Prosecutors seek life without parole in LaRosa case


By Justin Wier

jwier@vindy.com

WARREN

Trumbull County prosecutors believe life without parole is the only appropriate sentence for a man who murdered his elderly neighbor as a 15-year-old.

“The offenses that [Jacob LaRosa] committed are straight out of a slasher film,” prosecutors wrote in a memorandum filed Friday in Trumbull County Common Pleas Court.

LaRosa, 18, of Niles, pleaded no contest in February to charges of aggravated murder, aggravated burglary, aggravated robbery and attempted rape for the March 31, 2015, murder of the 94-year-old Marie Belcastro.

The killing occurred hours after LaRosa had been released from the Trumbull County Juvenile Justice Center.

Prosecutors said LaRosa has shown “zero remorse” for the crime and bragged to other incarcerated juveniles about killing Belcastro.

“These are the words and actions of an individual who is irreparably corrupt and unworthy of a second chance,” the memorandum states.

They said LaRosa acted out of “a mixture of equal parts boredom and bloodlust” and is “a budding young psychopath, who will surely mature into a more skilled and cunning killer should [the] Court allow it.”

Lengthy stays in juvenile facilities did not alter LaRosa’s behavior or lead him toward rehabilitation, the prosecutors argue.

“His crimes and actions clearly demonstrate that he is irreparably corrupt, devoid of any human decency, and, consequently, not worthy of another bite at the apple,” the memorandum states.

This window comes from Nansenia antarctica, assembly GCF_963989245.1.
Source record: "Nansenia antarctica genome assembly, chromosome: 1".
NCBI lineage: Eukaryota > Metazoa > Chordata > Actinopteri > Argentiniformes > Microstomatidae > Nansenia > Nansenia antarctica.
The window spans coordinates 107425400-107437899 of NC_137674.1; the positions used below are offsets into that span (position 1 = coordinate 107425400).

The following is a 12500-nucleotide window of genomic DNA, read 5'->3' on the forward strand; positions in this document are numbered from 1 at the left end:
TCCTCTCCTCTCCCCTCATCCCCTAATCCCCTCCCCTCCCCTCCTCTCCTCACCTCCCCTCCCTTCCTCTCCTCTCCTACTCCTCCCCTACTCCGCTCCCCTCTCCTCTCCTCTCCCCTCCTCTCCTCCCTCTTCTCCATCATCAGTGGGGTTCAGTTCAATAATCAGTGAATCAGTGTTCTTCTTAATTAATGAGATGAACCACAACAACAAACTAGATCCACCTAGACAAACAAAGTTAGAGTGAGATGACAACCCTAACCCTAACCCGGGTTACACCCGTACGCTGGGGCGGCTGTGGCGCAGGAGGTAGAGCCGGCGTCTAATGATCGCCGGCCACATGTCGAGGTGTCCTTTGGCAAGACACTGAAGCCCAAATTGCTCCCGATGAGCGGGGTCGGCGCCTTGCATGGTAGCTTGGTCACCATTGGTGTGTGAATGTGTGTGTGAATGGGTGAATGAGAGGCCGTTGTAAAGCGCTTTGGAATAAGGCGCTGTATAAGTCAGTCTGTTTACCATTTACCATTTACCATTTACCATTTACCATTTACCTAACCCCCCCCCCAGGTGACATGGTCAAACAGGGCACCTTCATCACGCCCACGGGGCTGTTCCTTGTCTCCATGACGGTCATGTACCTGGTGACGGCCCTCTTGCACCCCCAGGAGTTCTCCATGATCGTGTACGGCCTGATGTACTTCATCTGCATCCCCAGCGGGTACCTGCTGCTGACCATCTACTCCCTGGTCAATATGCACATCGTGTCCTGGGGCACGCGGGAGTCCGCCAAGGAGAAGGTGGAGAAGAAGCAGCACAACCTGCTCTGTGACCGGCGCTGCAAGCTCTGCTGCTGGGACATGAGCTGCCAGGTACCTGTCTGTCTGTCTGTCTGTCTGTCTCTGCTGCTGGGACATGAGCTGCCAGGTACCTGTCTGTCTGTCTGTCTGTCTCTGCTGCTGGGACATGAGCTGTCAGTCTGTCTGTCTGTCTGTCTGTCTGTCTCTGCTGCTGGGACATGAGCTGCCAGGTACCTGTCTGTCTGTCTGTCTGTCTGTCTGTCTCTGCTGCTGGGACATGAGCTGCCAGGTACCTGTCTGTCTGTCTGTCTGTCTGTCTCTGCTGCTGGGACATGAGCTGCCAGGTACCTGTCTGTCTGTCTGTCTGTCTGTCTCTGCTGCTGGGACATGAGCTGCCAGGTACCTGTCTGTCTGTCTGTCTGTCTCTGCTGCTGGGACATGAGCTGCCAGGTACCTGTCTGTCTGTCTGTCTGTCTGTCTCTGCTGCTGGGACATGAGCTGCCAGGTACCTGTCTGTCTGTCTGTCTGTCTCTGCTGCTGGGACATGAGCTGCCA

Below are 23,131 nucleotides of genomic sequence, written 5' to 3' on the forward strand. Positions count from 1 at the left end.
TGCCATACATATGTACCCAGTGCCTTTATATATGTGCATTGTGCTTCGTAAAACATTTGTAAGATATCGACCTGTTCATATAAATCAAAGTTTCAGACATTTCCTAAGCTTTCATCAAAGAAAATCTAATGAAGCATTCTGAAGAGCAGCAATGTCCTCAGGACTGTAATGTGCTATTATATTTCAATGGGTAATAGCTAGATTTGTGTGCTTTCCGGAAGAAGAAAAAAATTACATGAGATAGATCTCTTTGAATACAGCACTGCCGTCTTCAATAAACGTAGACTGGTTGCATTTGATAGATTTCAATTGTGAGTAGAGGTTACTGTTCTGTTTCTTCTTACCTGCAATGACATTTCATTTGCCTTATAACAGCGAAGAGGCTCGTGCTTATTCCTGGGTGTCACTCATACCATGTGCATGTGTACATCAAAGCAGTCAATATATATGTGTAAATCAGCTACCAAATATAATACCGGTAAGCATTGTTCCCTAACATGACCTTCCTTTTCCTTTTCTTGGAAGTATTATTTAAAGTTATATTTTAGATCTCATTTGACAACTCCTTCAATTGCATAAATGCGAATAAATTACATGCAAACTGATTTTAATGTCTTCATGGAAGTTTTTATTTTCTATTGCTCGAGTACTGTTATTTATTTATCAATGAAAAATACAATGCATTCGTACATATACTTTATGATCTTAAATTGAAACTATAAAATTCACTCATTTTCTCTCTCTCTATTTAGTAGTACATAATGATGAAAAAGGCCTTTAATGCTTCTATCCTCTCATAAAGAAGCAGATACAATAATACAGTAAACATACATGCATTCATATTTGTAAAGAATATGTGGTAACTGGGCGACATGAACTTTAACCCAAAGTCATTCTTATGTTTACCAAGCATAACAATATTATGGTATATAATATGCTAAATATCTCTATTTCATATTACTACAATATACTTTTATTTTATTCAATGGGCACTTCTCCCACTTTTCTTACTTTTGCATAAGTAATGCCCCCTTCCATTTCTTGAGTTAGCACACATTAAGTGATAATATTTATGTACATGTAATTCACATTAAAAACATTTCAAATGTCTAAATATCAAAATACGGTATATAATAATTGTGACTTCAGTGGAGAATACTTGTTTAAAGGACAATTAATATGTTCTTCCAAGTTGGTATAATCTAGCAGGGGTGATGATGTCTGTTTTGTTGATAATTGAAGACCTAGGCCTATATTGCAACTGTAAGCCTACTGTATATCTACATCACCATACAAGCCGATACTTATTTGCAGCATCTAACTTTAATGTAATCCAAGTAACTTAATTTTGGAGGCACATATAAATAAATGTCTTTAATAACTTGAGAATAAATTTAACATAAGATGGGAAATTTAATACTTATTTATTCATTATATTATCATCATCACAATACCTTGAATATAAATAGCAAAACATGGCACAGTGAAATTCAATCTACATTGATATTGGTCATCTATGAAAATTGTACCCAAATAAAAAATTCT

LaRosa’s attorneys filed their own memorandum, which argues that the underdeveloped brains of juveniles require a different approach when sentencing juvenile offenders.

“Gone are the days of concluding a juvenile is ‘irredeemable’ and not amenable to rehabilitation,” the memorandum states.

The defense attorneys chart LaRosa’s diagnoses of mental illness and addiction and document a troubled family history.

They argue LaRosa has regrets and has developed a group with fellow residents at the juvenile detention center focused on improving their lives.

“Jacob thinks about all the things he’s done, day and night, and cannot forgive himself, no matter how hard he tries,” the memorandum states.

The attorneys admit there is no easy answer but request “an opportunity [for LaRosa] to at some point see his family outside of the prison walls.”

“Give him an opportunity to earn a release some day,” the memorandum concludes. “If he does not take advantage of that opportunity, he will ultimately serve the balance of his life in prison because he will never be released.”

A sentencing date before Judge W. Wyatt McKay has not been scheduled.

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